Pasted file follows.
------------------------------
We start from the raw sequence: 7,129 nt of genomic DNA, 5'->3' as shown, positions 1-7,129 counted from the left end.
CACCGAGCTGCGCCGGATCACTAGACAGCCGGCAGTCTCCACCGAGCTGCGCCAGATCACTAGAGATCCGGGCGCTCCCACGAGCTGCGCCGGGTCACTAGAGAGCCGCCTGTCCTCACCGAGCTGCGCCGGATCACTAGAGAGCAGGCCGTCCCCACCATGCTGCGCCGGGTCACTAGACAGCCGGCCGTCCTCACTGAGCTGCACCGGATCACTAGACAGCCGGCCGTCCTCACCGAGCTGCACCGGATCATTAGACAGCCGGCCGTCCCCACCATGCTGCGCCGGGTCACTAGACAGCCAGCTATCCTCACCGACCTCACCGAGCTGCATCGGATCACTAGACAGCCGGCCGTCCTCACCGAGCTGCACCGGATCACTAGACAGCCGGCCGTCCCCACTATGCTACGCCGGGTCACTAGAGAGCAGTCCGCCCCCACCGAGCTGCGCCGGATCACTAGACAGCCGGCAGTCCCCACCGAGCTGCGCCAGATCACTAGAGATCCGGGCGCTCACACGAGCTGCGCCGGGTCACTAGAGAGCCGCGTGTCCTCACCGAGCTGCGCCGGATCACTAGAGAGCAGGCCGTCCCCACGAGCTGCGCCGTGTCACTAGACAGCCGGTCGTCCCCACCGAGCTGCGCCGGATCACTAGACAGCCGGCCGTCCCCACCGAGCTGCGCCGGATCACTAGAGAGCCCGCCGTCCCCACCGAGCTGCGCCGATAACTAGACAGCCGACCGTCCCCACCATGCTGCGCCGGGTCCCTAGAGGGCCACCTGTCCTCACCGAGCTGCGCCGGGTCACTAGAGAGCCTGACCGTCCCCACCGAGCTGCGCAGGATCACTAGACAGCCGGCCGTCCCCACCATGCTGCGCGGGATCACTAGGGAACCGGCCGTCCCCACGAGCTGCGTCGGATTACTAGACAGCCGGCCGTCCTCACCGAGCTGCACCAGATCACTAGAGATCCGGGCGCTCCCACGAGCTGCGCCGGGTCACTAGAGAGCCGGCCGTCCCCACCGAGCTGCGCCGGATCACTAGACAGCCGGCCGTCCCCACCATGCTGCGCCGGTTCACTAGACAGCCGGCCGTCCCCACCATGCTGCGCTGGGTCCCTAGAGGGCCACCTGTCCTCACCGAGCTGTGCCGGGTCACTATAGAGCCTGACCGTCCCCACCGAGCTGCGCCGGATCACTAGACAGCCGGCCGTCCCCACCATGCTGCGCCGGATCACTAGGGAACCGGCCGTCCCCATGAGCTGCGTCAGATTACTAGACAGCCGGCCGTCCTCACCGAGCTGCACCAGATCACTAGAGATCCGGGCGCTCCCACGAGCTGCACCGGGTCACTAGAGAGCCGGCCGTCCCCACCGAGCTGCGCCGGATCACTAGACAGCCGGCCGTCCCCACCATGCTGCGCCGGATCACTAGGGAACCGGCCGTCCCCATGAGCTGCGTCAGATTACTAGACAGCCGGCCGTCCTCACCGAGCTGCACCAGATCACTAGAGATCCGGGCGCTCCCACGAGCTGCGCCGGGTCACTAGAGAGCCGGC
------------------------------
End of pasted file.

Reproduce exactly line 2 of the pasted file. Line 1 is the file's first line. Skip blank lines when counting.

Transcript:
CACCGAGCTGCGCCGGATCACTAGACAGCCGGCAGTCTCCACCGAGCTGCGCCAGATCACTAGAGATCCGGGCGCTCCCACGAGCTGCGCCGGGTCACTAGAGAGCCGCCTGTCCTCACCGAGCTGCGCCGGATCACTAGAGAGCAGGCCGTCCCCACCATGCTGCGCCGGGTCACTAGACAGCCGGCCGTCCTCACTGAGCTGCACCGGATCACTAGACAGCCGGCCGTCCTCACCGAGCTGCACCGGATCATTAGACAGCCGGCCGTCCCCACCATGCTGCGCCGGGTCACTAGACAGCCAGCTATCCTCACCGACCTCACCGAGCTGCATCGGATCACTAGACAGCCGGCCGTCCTCACCGAGCTGCACCGGATCACTAGACAGCCGGCCGTCCCCACTATGCTACGCCGGGTCACTAGAGAGCAGTCCGCCCCCACCGAGCTGCGCCGGATCACTAGACAGCCGGCAGTCCCCACCGAGCTGCGCCAGATCACTAGAGATCCGGGCGCTCACACGAGCTGCGCCGGGTCACTAGAGAGCCGCGTGTCCTCACCGAGCTGCGCCGGATCACTAGAGAGCAGGCCGTCCCCACGAGCTGCGCCGTGTCACTAGACAGCCGGTCGTCCCCACCGAGCTGCGCCGGATCACTAGACAGCCGGCCGTCCCCACCGAGCTGCGCCGGATCACTAGAGAGCCCGCCGTCCCCACCGAGCTGCGCCGATAACTAGACAGCCGACCGTCCCCACCATGCTGCGCCGGGTCCCTAGAGGGCCACCTGTCCTCACCGAGCTGCGCCGGGTCACTAGAGAGCCTGACCGTCCCCACCGAGCTGCGCAGGATCACTAGACAGCCGGCCGTCCCCACCATGCTGCGCGGGATCACTAGGGAACCGGCCGTCCCCACGAGCTGCGTCGGATTACTAGACAGCCGGCCGTCCTCACCGAGCTGCACCAGATCACTAGAGATCCGGGCGCTCCCACGAGCTGCGCCGGGTCACTAGAGAGCCGGCCGTCCCCACCGAGCTGCGCCGGATCACTAGACAGCCGGCCGTCCCCACCATGCTGCGCCGGTTCACTAGACAGCCGGCCGTCCCCACCATGCTGCGCTGGGTCCCTAGAGGGCCACCTGTCCTCACCGAGCTGTGCCGGGTCACTATAGAGCCTGACCGTCCCCACCGAGCTGCGCCGGATCACTAGACAGCCGGCCGTCCCCACCATGCTGCGCCGGATCACTAGGGAACCGGCCGTCCCCATGAGCTGCGTCAGATTACTAGACAGCCGGCCGTCCTCACCGAGCTGCACCAGATCACTAGAGATCCGGGCGCTCCCACGAGCTGCACCGGGTCACTAGAGAGCCGGCCGTCCCCACCGAGCTGCGCCGGATCACTAGACAGCCGGCCGTCCCCACCATGCTGCGCCGGATCACTAGGGAACCGGCCGTCCCCATGAGCTGCGTCAGATTACTAGACAGCCGGCCGTCCTCACCGAGCTGCACCAGATCACTAGAGATCCGGGCGCTCCCACGAGCTGCGCCGGGTCACTAGAGAGCCGGC